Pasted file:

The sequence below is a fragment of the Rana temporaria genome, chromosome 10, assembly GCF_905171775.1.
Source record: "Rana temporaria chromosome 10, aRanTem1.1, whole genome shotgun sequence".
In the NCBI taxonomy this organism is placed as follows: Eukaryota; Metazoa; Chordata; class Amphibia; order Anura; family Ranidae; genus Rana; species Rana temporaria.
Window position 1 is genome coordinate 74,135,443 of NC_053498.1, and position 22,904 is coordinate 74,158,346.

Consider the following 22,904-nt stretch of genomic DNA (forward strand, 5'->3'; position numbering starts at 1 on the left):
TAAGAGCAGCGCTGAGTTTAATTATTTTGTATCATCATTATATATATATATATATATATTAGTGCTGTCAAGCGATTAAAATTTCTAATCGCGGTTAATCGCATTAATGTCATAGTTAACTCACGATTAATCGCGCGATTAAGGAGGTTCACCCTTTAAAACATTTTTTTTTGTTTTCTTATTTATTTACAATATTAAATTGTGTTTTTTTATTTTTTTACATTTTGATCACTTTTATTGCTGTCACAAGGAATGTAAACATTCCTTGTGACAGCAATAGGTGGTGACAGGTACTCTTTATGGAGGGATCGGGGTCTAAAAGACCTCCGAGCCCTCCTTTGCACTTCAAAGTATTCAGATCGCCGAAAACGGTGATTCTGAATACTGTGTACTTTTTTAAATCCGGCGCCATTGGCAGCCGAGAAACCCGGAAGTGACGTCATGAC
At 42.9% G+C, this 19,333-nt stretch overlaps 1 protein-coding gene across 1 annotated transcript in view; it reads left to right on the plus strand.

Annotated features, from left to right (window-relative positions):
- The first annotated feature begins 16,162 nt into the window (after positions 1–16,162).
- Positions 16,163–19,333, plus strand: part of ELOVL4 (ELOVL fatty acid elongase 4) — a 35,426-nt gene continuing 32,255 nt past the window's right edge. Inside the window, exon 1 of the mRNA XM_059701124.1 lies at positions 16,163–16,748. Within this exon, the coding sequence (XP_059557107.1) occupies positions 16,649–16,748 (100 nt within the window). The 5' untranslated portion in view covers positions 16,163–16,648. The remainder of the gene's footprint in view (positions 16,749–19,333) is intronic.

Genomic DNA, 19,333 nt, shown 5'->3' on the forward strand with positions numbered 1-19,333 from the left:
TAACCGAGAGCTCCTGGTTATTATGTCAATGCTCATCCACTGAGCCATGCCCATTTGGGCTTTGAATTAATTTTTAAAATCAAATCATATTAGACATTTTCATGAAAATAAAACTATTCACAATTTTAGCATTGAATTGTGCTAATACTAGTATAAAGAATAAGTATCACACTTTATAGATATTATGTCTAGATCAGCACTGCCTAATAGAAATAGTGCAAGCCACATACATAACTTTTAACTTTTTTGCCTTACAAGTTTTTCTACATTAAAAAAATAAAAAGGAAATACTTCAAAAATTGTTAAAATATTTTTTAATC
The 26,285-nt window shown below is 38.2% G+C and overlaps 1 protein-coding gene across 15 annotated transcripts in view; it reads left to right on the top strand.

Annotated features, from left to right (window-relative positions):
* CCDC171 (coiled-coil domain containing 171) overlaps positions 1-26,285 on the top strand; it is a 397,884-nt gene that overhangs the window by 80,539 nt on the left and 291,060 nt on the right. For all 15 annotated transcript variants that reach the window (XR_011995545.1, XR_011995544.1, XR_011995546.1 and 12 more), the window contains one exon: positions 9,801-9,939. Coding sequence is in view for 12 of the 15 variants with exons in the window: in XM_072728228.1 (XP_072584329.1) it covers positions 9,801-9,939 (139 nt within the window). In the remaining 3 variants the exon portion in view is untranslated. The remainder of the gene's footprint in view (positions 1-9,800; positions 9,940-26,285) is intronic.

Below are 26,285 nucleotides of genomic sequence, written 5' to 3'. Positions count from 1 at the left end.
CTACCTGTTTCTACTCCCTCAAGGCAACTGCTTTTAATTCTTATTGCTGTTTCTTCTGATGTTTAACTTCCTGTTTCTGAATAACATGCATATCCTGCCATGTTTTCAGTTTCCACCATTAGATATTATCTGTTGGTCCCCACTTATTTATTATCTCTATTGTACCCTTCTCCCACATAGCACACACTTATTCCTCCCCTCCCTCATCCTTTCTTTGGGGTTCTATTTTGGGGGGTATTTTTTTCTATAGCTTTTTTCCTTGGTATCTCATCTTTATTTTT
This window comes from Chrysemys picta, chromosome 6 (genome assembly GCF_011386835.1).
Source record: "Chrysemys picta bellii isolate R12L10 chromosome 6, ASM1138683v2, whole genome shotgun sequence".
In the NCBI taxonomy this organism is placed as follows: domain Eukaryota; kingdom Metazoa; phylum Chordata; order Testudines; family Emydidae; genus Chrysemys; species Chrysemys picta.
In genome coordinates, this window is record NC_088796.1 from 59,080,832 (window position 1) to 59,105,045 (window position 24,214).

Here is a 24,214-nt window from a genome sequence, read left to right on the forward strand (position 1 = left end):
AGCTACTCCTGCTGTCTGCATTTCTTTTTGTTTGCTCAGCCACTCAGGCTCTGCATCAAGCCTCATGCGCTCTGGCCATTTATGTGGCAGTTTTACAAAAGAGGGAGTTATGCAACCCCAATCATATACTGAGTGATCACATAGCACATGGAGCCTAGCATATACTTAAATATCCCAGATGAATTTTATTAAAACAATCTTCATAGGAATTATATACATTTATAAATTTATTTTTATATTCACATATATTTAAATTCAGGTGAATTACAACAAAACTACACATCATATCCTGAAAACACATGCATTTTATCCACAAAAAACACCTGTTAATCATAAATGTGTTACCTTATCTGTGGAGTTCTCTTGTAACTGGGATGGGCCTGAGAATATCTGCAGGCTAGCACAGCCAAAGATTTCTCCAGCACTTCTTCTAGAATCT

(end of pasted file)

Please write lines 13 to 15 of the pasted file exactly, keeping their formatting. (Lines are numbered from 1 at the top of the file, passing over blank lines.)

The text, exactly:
The 26,285-nt window shown below is 38.2% G+C and overlaps 1 protein-coding gene across 15 annotated transcripts in view; it reads left to right on the top strand.

Annotated features, from left to right (window-relative positions):
* CCDC171 (coiled-coil domain containing 171) overlaps positions 1-26,285 on the top strand; it is a 397,884-nt gene that overhangs the window by 80,539 nt on the left and 291,060 nt on the right. For all 15 annotated transcript variants that reach the window (XR_011995545.1, XR_011995544.1, XR_011995546.1 and 12 more), the window contains one exon: positions 9,801-9,939. Coding sequence is in view for 12 of the 15 variants with exons in the window: in XM_072728228.1 (XP_072584329.1) it covers positions 9,801-9,939 (139 nt within the window). In the remaining 3 variants the exon portion in view is untranslated. The remainder of the gene's footprint in view (positions 1-9,800; positions 9,940-26,285) is intronic.